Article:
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Cottonwood High School football coach Josh Lyman resigns

Published: Wednesday, May 30 2012 9:16 p.m. MDT

Cottonwood High School's head football coach Josh Lyman resigned Wednesday amid an investigation by Granite School District into allegations into allegations a female student made against Lyman.

, KSL TV

SALT LAKE CITY — Cottonwood High School football coach Josh Lyman resigned Wednesday as a coach and teacher.

According to a short statement from the Granite School District, Lyman's resignation was accepted by the district and put an end to an investigation the school district was conducting into allegations of inappropriate physical contact made by a female student against Lyman.

Lyman's attorney, Ed Brass, said the move was prompted by Lyman's desire to pursue another job opportunity. Brass confirmed that Lyman is not pursuing a teaching position.

"He's really interested in the opportunity that has presented itself, so I think he wants this to be behind him at this point," Brass said. "He's very interested in working someplace else."

Left unanswered is just what caused Lyman's removal and resignation, and whether there was any misconduct or violation of school policies concerning his alleged conduct with the student. No criminal charges were filed in the case and the school investigation is now halted.

Granite School District Police reports — which the Deseret News acquired through a Government Records Access and Management Act request — show that 15 people provided information to police April 23 or 24, with seven listed as witnesses, and others listed as students, former students and parents. The list also included a former student, described as a second "victim."

When asked about the former student, district spokesman Ben Horsley said it was innapropriate for him to comment since the district's investigation was not concluded and no criminal charges were brought against Lyman.

Carol Lear, director of school law with the State Office of Education, said there is an educational licensing investigation into the allegations against Lyman that will continue. If his license were to be revoked, Lear said it would impede his ability to be employed in a public school setting anywhere in the country.

Horsley said officials were nearing a conclusion to their investigation, but because of Lyman's resignation, no details of the investigation will be released. District officials met with Lyman and Brass, but Horsley declined to comment on whether an agreement had been reached to suspend the investigation in exchange for Lyman's resignation.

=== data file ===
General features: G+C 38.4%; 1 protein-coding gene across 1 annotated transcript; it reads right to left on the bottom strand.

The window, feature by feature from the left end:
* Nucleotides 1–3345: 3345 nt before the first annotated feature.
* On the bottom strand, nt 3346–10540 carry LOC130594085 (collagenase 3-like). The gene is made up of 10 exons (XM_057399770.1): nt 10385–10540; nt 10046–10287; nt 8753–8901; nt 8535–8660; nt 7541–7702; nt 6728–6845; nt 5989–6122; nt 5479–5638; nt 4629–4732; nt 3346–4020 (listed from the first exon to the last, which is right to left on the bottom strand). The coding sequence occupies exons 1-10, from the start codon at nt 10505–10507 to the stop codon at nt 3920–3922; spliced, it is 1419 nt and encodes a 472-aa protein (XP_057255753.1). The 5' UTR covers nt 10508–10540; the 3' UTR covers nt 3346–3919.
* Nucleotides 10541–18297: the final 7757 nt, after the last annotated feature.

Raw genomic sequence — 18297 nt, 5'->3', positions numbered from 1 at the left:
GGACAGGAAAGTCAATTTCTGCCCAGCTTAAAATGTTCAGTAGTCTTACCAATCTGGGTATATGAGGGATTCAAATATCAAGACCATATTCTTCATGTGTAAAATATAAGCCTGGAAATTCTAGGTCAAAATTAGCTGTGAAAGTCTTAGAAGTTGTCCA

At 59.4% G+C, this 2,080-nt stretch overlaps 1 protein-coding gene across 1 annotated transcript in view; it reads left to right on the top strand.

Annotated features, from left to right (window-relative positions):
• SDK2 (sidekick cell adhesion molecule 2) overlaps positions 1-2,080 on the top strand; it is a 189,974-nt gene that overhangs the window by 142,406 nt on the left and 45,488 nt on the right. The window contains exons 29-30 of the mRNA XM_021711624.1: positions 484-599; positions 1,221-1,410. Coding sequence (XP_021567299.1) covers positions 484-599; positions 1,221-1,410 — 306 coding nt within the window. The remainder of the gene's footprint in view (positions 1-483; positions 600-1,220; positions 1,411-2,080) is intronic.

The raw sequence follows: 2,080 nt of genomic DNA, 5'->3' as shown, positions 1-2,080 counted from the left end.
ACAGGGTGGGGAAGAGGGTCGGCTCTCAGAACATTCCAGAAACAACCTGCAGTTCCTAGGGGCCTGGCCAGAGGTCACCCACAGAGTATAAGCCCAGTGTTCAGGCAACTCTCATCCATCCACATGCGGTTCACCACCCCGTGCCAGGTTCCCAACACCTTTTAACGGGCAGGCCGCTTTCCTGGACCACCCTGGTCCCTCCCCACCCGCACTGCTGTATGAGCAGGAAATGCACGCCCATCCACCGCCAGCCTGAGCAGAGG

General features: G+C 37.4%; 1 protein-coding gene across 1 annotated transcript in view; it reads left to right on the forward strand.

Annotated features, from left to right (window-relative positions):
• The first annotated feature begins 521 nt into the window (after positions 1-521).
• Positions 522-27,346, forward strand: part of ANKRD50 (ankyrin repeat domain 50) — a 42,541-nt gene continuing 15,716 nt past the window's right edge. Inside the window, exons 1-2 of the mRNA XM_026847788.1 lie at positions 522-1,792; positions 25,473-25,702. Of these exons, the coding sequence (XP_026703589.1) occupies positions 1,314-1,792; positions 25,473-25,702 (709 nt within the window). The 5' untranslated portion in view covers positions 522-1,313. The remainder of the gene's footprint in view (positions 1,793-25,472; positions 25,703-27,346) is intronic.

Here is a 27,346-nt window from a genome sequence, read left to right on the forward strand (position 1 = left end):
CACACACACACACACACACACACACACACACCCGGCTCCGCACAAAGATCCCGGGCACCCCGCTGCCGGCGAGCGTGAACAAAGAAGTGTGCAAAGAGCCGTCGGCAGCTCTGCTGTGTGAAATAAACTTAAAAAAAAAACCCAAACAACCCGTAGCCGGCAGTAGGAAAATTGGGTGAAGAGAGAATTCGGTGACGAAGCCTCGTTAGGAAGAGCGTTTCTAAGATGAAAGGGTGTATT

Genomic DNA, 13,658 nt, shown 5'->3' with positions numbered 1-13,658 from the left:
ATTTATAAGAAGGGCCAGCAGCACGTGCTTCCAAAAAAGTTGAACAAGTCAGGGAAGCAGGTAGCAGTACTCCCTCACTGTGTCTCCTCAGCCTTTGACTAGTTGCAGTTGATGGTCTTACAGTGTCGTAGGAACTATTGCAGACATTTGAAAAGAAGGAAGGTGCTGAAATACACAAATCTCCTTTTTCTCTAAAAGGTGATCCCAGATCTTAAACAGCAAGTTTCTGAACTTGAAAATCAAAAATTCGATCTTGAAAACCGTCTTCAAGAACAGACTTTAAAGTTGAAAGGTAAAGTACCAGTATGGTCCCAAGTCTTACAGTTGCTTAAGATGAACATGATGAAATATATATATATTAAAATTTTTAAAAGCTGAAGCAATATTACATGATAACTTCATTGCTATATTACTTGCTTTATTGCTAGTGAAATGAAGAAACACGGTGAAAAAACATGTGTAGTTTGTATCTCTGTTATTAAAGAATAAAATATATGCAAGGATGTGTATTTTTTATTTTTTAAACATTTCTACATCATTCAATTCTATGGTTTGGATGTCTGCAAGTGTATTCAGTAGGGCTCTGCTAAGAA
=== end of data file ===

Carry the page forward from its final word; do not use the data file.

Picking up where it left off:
"Because he has resigned he's not an employee, and we don't investigate people who aren't employees," he said.

Lyman has been on paid administrative leave since April 18. The Salt Lake County District Attorney's Office investigated, but declined to file criminal charges.

"The information presented in the investigation provided evidence of contact between the student and Lyman," District Attorney Sim Gill wrote in a letter to the Granite School District at the time. "However, the evidence did not support the conclusion that a crime was committed by Lyman against the student."

School officials said the student involved was 18 and that while there may have been no violations of law, there were "administrative concerns" about what is alleged to have occurred between Lyman and the student. Brass said previously that his client knew who the girl was, but had no social contact with her outside of the school.

Brass said Wednesday that because the investigation is over, there are no longer any allegations to respond to.

"I'm sure Cottonwood High School, Granite School District and Mr. Lyman would all like to move forward," Brass said.

Lyman, through his attorney, would not consent to an interview.

When the student's claims were made public, Horsley commented on the devastating impacts that allegations of that nature have on a school community and on the family of an alleged victim. On Wednesday, he said the allegations against Lyman were serious enough to disrupt the community but emphasized that his comments should not be taken as an indication of guilt.

"I never indicated one way or another to Josh Lyman's innocence or guilt," Horsley said. "We just look forward to getting the Cottonwood football program up and running."

Horsley also said he couldn't speak to what effect the allegations against Lyman and the incomplete investigation would have on Lyman's employment prospects with other districts.

"He's resigned with us and I'm not going to comment," Horsley said.

Lear said state investigators have yet to make any recommendations to the committee that oversees licensing decisions and that investigation is expected to conclude during the summer.

Lyman, a former wide receiver at the University of Utah, was promoted from assistant to head coach prior to the 2010 season. He graduated from Skyline High School in 1998 and was part of three state title teams. He played football at Dixie State College before playing for Utah.

He took the reins at Cottonwood High school after the 2010 death of newly named head coach Terry "Teko" Johnson, who passed away in New Jersey just weeks before the team's first practice. In 2010, Lyman led the team to the 5A state quarterfinals and finished the season with a 10-1 season record. Last season, the Colts went 5-5.

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